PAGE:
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You are here: Home > Fertility & Trying to Conceive > Fertility Charting

Your Menstrual Period Explained

by Katlyn Joy | May 9, 2011 12:00 AM
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You've probably been having periods since middle school but do you really understand what happens during each monthly menstrual cycle and how it affects you?

Quick Glance at Your Period

The Menstrual Cycle

Cycle Day 1 through 5

Day 1 is the first day of your period and therefore the first day of your cycle. This is the beginning of the follicular phase of your cycle. The lining of the uterus is thick, and if no egg has been fertilized both progesterone and estrogen levels are low. Then the lining of the uterus, or endometrium is shed and the period starts. Cramping is due to prostaglandins which produce contractions in order to shed the uterine lining. Prostaglandins may also contribute to diarrhea, vomiting or flu-like symptoms in some women. While on your period it has been discovered in studies that a woman's reaction time may be slowed. However, other studies have found that people tend to have more creative thoughts during their visit from Aunt Flo.

Cycle Day 6 -13

Estrogen levels are on the rise in order to prepare the egg for ovulation. As a result chemicals in the brain, (dopamine and serotonin) increase and help you feel good. Physical and mental performance is enhanced.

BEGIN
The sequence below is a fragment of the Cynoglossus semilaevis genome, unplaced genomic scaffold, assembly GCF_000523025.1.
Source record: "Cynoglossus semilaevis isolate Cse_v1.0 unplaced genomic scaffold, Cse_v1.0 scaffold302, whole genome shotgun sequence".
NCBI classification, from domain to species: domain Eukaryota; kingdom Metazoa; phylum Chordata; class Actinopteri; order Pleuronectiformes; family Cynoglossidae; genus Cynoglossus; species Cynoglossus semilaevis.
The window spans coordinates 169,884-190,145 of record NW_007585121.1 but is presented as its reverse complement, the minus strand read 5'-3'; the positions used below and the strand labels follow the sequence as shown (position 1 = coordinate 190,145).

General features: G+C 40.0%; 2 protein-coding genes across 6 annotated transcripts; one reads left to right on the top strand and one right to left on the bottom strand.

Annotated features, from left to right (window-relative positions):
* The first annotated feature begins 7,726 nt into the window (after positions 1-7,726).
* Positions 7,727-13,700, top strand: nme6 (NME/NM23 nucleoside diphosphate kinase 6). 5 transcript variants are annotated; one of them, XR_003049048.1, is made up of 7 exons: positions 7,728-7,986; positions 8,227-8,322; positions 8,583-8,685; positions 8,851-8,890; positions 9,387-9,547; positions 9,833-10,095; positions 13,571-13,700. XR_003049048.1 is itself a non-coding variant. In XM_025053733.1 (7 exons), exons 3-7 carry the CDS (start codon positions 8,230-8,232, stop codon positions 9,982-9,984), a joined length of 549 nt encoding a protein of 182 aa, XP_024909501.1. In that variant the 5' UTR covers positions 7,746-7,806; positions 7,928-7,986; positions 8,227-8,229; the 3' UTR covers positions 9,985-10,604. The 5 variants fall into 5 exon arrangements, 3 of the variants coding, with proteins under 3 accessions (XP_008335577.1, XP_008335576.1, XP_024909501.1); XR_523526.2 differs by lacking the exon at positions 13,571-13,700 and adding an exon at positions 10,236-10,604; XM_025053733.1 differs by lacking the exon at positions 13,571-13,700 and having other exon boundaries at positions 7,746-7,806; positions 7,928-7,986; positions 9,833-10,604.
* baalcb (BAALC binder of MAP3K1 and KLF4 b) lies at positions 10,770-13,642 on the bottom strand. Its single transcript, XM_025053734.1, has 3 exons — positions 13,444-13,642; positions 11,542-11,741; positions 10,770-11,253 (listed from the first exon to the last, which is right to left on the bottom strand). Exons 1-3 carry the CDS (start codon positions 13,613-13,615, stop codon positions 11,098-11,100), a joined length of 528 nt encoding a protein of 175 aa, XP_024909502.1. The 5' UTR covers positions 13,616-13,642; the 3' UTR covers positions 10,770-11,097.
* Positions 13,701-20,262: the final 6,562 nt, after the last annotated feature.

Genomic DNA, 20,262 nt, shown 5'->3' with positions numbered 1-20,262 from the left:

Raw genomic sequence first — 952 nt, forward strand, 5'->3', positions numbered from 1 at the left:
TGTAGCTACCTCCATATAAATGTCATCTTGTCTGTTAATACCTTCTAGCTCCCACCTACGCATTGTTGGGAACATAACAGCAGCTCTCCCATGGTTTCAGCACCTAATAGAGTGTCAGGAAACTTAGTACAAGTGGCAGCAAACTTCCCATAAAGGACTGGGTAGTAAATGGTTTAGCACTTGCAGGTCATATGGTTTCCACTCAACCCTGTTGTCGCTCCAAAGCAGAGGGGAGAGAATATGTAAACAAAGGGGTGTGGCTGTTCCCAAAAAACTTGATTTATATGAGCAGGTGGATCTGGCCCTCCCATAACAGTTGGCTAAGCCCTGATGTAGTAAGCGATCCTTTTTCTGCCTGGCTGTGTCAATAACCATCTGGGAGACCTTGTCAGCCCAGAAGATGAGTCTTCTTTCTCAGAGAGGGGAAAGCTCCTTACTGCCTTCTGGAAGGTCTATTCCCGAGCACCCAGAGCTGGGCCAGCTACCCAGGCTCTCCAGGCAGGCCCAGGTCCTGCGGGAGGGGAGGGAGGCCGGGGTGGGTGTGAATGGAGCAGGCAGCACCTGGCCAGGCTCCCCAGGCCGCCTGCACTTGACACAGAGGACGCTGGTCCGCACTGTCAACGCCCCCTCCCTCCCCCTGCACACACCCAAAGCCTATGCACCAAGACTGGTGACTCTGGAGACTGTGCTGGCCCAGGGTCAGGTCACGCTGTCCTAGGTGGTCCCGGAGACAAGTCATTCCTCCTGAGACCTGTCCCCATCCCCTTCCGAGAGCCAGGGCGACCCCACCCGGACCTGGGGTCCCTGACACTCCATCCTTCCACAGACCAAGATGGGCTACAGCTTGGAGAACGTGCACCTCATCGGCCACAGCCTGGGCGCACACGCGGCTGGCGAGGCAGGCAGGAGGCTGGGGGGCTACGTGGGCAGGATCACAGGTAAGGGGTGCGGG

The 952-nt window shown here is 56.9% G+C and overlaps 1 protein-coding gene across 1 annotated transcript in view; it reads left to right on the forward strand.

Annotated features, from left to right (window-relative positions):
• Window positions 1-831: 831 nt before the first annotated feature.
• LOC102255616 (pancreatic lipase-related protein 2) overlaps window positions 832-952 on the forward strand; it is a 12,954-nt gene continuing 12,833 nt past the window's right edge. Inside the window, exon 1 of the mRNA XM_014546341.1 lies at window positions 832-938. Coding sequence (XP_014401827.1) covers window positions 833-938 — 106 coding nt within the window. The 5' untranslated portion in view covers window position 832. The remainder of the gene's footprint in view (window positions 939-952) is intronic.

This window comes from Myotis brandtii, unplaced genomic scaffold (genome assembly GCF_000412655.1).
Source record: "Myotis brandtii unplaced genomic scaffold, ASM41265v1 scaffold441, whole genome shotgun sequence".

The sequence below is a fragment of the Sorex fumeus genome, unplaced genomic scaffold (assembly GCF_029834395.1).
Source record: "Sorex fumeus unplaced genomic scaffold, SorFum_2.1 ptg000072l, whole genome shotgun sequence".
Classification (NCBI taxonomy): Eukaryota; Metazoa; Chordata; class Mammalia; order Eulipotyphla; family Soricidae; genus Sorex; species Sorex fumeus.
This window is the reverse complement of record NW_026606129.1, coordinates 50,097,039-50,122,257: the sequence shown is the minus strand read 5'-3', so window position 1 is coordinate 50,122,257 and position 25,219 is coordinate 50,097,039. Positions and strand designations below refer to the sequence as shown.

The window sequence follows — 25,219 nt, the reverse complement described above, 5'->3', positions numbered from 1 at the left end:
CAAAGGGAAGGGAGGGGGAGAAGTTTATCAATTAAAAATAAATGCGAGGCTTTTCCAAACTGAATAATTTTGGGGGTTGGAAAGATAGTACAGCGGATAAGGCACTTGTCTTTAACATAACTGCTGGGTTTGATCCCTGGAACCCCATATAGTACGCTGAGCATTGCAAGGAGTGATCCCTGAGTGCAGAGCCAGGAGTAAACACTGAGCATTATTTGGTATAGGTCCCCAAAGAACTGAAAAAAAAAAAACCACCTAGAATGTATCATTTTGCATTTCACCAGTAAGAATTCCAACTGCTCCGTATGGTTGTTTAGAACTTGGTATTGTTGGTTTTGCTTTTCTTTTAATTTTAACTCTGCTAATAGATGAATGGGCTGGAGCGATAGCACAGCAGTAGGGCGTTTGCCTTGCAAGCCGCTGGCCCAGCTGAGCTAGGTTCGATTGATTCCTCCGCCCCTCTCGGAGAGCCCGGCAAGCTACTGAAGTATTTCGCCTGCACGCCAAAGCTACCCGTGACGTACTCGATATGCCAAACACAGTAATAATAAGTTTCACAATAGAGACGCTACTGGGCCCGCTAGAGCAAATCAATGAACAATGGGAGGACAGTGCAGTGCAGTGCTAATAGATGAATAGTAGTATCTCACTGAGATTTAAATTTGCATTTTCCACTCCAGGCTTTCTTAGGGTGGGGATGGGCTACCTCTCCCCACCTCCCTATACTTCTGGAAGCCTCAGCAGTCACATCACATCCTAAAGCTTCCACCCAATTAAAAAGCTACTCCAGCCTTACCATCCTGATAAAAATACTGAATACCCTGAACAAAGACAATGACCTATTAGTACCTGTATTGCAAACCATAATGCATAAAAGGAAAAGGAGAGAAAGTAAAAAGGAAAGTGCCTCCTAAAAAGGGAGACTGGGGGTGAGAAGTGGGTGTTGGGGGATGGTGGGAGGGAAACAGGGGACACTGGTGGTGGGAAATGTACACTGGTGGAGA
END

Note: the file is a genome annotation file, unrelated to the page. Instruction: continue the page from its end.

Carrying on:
Cycle Day 14 - 15

Ovulation typically occurs around this point. Sex drive is higher. About 20 percent of women can feel when ovulation happens, feeling a pain called mittelschmerz, from the German for "middle pain." Something you may not realize, women's joints are looser during ovulation making them more vulnerable to certain injuries. Basal body temperature will generally rise once ovulation takes place and stay elevated until the period starts.

Cycle Day 16 - 28

Progesterone levels will rise and this can create break-outs with your skin due to increased oil production. Progesterone and estrogen increase will cause mood changes and other symptoms such as cravings, bloating, breast tenderness, and water retention which can pad on up to five pounds. Breast tenderness happens due to the rise in hormones making the milk ducts widen and dilate causing pain. These hormones will drop off with the start of the new cycle, signaled by the next period.

If a woman becomes pregnant, the next period will not arrive and a hormone called human chorionic gonadotropin or HCG. This is the hormone that pregnancy tests detect.

A woman will not have periods during pregnancy but may experience some light bleeding or spotting early in pregnancy. Her periods may not resume for at least a couple months following childbirth, or if she breastfeeds exclusively periods may not return until she weans the baby.

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